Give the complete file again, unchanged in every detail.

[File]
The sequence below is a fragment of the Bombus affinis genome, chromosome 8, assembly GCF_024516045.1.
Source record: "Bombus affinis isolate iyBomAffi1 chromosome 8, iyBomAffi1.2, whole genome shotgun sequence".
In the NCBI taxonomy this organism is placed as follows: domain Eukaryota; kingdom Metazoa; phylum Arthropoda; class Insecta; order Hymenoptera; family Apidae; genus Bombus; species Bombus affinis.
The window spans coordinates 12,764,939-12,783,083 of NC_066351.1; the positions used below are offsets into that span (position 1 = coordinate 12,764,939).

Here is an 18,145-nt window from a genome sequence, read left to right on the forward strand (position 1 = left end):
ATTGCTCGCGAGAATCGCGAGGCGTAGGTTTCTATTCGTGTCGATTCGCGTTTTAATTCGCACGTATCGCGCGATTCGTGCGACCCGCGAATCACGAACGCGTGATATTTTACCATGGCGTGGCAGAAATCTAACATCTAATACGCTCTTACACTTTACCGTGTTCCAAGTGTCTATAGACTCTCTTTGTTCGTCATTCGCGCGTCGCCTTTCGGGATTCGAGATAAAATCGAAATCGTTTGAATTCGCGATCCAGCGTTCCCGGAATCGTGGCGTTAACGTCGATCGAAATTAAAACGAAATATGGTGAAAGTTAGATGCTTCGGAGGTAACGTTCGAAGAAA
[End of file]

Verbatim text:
The sequence below is a fragment of the Bombus affinis genome, chromosome 8, assembly GCF_024516045.1.
Source record: "Bombus affinis isolate iyBomAffi1 chromosome 8, iyBomAffi1.2, whole genome shotgun sequence".
In the NCBI taxonomy this organism is placed as follows: domain Eukaryota; kingdom Metazoa; phylum Arthropoda; class Insecta; order Hymenoptera; family Apidae; genus Bombus; species Bombus affinis.
The window spans coordinates 12,764,939-12,783,083 of NC_066351.1; the positions used below are offsets into that span (position 1 = coordinate 12,764,939).

Here is an 18,145-nt window from a genome sequence, read left to right on the forward strand (position 1 = left end):
ATTGCTCGCGAGAATCGCGAGGCGTAGGTTTCTATTCGTGTCGATTCGCGTTTTAATTCGCACGTATCGCGCGATTCGTGCGACCCGCGAATCACGAACGCGTGATATTTTACCATGGCGTGGCAGAAATCTAACATCTAATACGCTCTTACACTTTACCGTGTTCCAAGTGTCTATAGACTCTCTTTGTTCGTCATTCGCGCGTCGCCTTTCGGGATTCGAGATAAAATCGAAATCGTTTGAATTCGCGATCCAGCGTTCCCGGAATCGTGGCGTTAACGTCGATCGAAATTAAAACGAAATATGGTGAAAGTTAGATGCTTCGGAGGTAACGTTCGAAGAAA